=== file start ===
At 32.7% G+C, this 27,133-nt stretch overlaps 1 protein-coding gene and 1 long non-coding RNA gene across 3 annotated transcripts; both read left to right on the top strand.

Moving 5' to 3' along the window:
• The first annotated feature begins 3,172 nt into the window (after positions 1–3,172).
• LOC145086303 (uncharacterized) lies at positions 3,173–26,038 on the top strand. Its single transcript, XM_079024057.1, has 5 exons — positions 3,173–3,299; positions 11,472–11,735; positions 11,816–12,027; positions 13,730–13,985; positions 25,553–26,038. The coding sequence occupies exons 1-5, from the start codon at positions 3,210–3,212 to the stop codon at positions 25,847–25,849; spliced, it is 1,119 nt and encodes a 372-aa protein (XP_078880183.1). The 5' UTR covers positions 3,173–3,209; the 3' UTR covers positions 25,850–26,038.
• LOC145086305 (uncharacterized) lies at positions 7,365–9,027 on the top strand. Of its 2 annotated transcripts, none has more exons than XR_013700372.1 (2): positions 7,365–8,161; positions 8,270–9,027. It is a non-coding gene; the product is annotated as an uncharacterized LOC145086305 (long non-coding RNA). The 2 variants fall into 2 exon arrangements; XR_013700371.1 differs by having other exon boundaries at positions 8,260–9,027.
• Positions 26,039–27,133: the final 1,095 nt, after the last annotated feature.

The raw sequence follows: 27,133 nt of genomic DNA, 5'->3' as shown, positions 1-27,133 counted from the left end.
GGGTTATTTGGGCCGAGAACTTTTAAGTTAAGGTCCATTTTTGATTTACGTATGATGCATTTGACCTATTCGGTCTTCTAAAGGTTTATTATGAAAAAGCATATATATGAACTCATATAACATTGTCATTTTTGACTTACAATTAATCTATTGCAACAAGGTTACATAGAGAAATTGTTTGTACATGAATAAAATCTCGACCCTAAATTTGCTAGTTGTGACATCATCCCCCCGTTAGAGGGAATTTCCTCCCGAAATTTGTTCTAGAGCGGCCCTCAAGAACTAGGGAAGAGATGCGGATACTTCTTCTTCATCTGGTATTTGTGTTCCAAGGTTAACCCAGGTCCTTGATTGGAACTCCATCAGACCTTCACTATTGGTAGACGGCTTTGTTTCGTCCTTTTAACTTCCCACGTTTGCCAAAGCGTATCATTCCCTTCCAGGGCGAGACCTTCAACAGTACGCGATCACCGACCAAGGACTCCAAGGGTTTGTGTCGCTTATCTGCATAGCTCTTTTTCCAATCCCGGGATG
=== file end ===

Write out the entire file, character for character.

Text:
At 32.7% G+C, this 27,133-nt stretch overlaps 1 protein-coding gene and 1 long non-coding RNA gene across 3 annotated transcripts; both read left to right on the top strand.

Moving 5' to 3' along the window:
• The first annotated feature begins 3,172 nt into the window (after positions 1–3,172).
• LOC145086303 (uncharacterized) lies at positions 3,173–26,038 on the top strand. Its single transcript, XM_079024057.1, has 5 exons — positions 3,173–3,299; positions 11,472–11,735; positions 11,816–12,027; positions 13,730–13,985; positions 25,553–26,038. The coding sequence occupies exons 1-5, from the start codon at positions 3,210–3,212 to the stop codon at positions 25,847–25,849; spliced, it is 1,119 nt and encodes a 372-aa protein (XP_078880183.1). The 5' UTR covers positions 3,173–3,209; the 3' UTR covers positions 25,850–26,038.
• LOC145086305 (uncharacterized) lies at positions 7,365–9,027 on the top strand. Of its 2 annotated transcripts, none has more exons than XR_013700372.1 (2): positions 7,365–8,161; positions 8,270–9,027. It is a non-coding gene; the product is annotated as an uncharacterized LOC145086305 (long non-coding RNA). The 2 variants fall into 2 exon arrangements; XR_013700371.1 differs by having other exon boundaries at positions 8,260–9,027.
• Positions 26,039–27,133: the final 1,095 nt, after the last annotated feature.

The raw sequence follows: 27,133 nt of genomic DNA, 5'->3' as shown, positions 1-27,133 counted from the left end.
GGGTTATTTGGGCCGAGAACTTTTAAGTTAAGGTCCATTTTTGATTTACGTATGATGCATTTGACCTATTCGGTCTTCTAAAGGTTTATTATGAAAAAGCATATATATGAACTCATATAACATTGTCATTTTTGACTTACAATTAATCTATTGCAACAAGGTTACATAGAGAAATTGTTTGTACATGAATAAAATCTCGACCCTAAATTTGCTAGTTGTGACATCATCCCCCCGTTAGAGGGAATTTCCTCCCGAAATTTGTTCTAGAGCGGCCCTCAAGAACTAGGGAAGAGATGCGGATACTTCTTCTTCATCTGGTATTTGTGTTCCAAGGTTAACCCAGGTCCTTGATTGGAACTCCATCAGACCTTCACTATTGGTAGACGGCTTTGTTTCGTCCTTTTAACTTCCCACGTTTGCCAAAGCGTATCATTCCCTTCCAGGGCGAGACCTTCAACAGTACGCGATCACCGACCAAGGACTCCAAGGGTTTGTGTCGCTTATCTGCATAGCTCTTTTTCCAATCCCGGGATG